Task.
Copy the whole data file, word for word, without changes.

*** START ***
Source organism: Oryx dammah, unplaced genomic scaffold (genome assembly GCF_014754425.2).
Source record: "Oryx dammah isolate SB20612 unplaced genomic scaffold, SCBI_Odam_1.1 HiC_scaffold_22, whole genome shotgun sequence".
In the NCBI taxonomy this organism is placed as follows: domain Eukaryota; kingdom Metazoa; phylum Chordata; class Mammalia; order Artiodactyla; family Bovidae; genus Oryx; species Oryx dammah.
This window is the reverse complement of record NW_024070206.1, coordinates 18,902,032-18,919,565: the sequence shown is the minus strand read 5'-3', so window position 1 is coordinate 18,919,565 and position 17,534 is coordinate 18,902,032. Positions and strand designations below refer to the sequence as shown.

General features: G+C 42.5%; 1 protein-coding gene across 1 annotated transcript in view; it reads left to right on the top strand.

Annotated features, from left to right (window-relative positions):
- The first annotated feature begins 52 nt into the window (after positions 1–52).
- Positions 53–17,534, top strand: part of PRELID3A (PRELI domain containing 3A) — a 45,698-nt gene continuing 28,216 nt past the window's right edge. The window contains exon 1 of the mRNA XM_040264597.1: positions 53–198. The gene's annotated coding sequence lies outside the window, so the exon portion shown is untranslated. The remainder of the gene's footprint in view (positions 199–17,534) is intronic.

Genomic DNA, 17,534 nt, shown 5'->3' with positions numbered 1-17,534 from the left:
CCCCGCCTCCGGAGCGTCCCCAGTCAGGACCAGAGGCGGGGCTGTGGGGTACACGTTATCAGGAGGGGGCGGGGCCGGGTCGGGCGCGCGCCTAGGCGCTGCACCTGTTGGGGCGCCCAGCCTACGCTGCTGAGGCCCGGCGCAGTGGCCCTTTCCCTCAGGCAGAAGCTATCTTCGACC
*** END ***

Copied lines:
Source organism: Oryx dammah, unplaced genomic scaffold (genome assembly GCF_014754425.2).
Source record: "Oryx dammah isolate SB20612 unplaced genomic scaffold, SCBI_Odam_1.1 HiC_scaffold_22, whole genome shotgun sequence".
In the NCBI taxonomy this organism is placed as follows: domain Eukaryota; kingdom Metazoa; phylum Chordata; class Mammalia; order Artiodactyla; family Bovidae; genus Oryx; species Oryx dammah.
This window is the reverse complement of record NW_024070206.1, coordinates 18,902,032-18,919,565: the sequence shown is the minus strand read 5'-3', so window position 1 is coordinate 18,919,565 and position 17,534 is coordinate 18,902,032. Positions and strand designations below refer to the sequence as shown.

General features: G+C 42.5%; 1 protein-coding gene across 1 annotated transcript in view; it reads left to right on the top strand.

Annotated features, from left to right (window-relative positions):
- The first annotated feature begins 52 nt into the window (after positions 1–52).
- Positions 53–17,534, top strand: part of PRELID3A (PRELI domain containing 3A) — a 45,698-nt gene continuing 28,216 nt past the window's right edge. The window contains exon 1 of the mRNA XM_040264597.1: positions 53–198. The gene's annotated coding sequence lies outside the window, so the exon portion shown is untranslated. The remainder of the gene's footprint in view (positions 199–17,534) is intronic.

Genomic DNA, 17,534 nt, shown 5'->3' with positions numbered 1-17,534 from the left:
CCCCGCCTCCGGAGCGTCCCCAGTCAGGACCAGAGGCGGGGCTGTGGGGTACACGTTATCAGGAGGGGGCGGGGCCGGGTCGGGCGCGCGCCTAGGCGCTGCACCTGTTGGGGCGCCCAGCCTACGCTGCTGAGGCCCGGCGCAGTGGCCCTTTCCCTCAGGCAGAAGCTATCTTCGACC